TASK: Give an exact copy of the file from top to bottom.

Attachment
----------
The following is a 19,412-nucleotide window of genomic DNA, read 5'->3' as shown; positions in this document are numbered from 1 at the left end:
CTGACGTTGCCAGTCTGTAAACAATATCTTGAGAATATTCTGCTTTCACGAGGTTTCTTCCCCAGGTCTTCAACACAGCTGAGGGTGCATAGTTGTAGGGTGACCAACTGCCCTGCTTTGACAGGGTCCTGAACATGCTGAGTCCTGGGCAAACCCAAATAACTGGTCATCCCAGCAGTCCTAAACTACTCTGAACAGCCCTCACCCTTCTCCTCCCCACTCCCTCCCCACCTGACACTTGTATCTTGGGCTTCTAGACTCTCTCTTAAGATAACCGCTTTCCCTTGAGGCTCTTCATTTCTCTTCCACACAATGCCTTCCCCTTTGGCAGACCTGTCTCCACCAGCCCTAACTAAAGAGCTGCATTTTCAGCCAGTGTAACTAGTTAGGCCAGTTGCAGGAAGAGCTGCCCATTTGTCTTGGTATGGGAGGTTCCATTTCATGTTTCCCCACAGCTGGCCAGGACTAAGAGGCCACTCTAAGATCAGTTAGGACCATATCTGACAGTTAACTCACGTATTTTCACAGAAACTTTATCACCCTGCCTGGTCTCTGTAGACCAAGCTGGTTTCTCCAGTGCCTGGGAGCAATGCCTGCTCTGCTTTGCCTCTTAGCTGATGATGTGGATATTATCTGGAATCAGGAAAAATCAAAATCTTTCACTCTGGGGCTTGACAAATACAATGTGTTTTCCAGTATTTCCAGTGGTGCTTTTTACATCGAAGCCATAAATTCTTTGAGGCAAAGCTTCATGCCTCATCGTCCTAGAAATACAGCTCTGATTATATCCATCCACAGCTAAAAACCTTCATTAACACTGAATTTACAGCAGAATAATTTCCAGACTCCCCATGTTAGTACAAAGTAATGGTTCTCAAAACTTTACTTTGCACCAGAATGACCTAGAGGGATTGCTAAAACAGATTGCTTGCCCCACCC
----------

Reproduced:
The following is a 19,412-nucleotide window of genomic DNA, read 5'->3' as shown; positions in this document are numbered from 1 at the left end:
CTGACGTTGCCAGTCTGTAAACAATATCTTGAGAATATTCTGCTTTCACGAGGTTTCTTCCCCAGGTCTTCAACACAGCTGAGGGTGCATAGTTGTAGGGTGACCAACTGCCCTGCTTTGACAGGGTCCTGAACATGCTGAGTCCTGGGCAAACCCAAATAACTGGTCATCCCAGCAGTCCTAAACTACTCTGAACAGCCCTCACCCTTCTCCTCCCCACTCCCTCCCCACCTGACACTTGTATCTTGGGCTTCTAGACTCTCTCTTAAGATAACCGCTTTCCCTTGAGGCTCTTCATTTCTCTTCCACACAATGCCTTCCCCTTTGGCAGACCTGTCTCCACCAGCCCTAACTAAAGAGCTGCATTTTCAGCCAGTGTAACTAGTTAGGCCAGTTGCAGGAAGAGCTGCCCATTTGTCTTGGTATGGGAGGTTCCATTTCATGTTTCCCCACAGCTGGCCAGGACTAAGAGGCCACTCTAAGATCAGTTAGGACCATATCTGACAGTTAACTCACGTATTTTCACAGAAACTTTATCACCCTGCCTGGTCTCTGTAGACCAAGCTGGTTTCTCCAGTGCCTGGGAGCAATGCCTGCTCTGCTTTGCCTCTTAGCTGATGATGTGGATATTATCTGGAATCAGGAAAAATCAAAATCTTTCACTCTGGGGCTTGACAAATACAATGTGTTTTCCAGTATTTCCAGTGGTGCTTTTTACATCGAAGCCATAAATTCTTTGAGGCAAAGCTTCATGCCTCATCGTCCTAGAAATACAGCTCTGATTATATCCATCCACAGCTAAAAACCTTCATTAACACTGAATTTACAGCAGAATAATTTCCAGACTCCCCATGTTAGTACAAAGTAATGGTTCTCAAAACTTTACTTTGCACCAGAATGACCTAGAGGGATTGCTAAAACAGATTGCTTGCCCCACCC